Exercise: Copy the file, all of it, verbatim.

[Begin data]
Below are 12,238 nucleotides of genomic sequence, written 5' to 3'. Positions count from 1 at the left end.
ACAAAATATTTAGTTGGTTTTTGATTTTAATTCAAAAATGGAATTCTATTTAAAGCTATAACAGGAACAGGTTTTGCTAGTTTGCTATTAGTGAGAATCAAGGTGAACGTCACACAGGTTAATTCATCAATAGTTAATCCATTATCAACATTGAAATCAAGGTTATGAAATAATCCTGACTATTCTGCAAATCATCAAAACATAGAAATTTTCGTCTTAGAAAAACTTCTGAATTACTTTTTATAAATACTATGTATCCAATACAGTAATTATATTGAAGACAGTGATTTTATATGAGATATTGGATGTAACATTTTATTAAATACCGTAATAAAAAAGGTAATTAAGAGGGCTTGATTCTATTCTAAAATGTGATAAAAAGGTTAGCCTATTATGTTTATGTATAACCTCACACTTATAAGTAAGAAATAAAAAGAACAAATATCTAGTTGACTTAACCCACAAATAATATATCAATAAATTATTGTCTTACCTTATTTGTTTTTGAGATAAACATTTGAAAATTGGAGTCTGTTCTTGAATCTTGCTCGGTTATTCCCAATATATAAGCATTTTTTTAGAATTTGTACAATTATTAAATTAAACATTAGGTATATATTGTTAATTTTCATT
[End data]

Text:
Below are 12,238 nucleotides of genomic sequence, written 5' to 3'. Positions count from 1 at the left end.
ACAAAATATTTAGTTGGTTTTTGATTTTAATTCAAAAATGGAATTCTATTTAAAGCTATAACAGGAACAGGTTTTGCTAGTTTGCTATTAGTGAGAATCAAGGTGAACGTCACACAGGTTAATTCATCAATAGTTAATCCATTATCAACATTGAAATCAAGGTTATGAAATAATCCTGACTATTCTGCAAATCATCAAAACATAGAAATTTTCGTCTTAGAAAAACTTCTGAATTACTTTTTATAAATACTATGTATCCAATACAGTAATTATATTGAAGACAGTGATTTTATATGAGATATTGGATGTAACATTTTATTAAATACCGTAATAAAAAAGGTAATTAAGAGGGCTTGATTCTATTCTAAAATGTGATAAAAAGGTTAGCCTATTATGTTTATGTATAACCTCACACTTATAAGTAAGAAATAAAAAGAACAAATATCTAGTTGACTTAACCCACAAATAATATATCAATAAATTATTGTCTTACCTTATTTGTTTTTGAGATAAACATTTGAAAATTGGAGTCTGTTCTTGAATCTTGCTCGGTTATTCCCAATATATAAGCATTTTTTTAGAATTTGTACAATTATTAAATTAAACATTAGGTATATATTGTTAATTTTCATT